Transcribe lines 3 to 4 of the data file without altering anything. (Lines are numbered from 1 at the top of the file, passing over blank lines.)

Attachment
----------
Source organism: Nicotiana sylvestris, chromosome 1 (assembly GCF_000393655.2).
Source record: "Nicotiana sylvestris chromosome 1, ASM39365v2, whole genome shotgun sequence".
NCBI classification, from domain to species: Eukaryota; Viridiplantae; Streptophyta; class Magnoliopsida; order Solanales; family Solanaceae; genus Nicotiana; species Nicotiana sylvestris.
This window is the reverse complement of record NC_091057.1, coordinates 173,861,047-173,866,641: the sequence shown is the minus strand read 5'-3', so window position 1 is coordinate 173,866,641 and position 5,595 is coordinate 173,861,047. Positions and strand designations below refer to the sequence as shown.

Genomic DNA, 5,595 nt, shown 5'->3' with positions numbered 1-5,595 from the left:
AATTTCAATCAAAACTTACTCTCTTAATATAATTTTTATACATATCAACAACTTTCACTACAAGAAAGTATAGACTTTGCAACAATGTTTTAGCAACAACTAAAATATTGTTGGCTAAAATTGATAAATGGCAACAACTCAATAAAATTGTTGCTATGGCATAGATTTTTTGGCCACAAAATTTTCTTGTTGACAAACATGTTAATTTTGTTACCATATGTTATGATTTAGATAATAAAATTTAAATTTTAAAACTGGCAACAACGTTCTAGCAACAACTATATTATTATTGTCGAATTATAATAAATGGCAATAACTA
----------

NCBI classification, from domain to species: Eukaryota; Viridiplantae; Streptophyta; class Magnoliopsida; order Solanales; family Solanaceae; genus Nicotiana; species Nicotiana sylvestris.
This window is the reverse complement of record NC_091057.1, coordinates 173,861,047-173,866,641: the sequence shown is the minus strand read 5'-3', so window position 1 is coordinate 173,866,641 and position 5,595 is coordinate 173,861,047. Positions and strand designations below refer to the sequence as shown.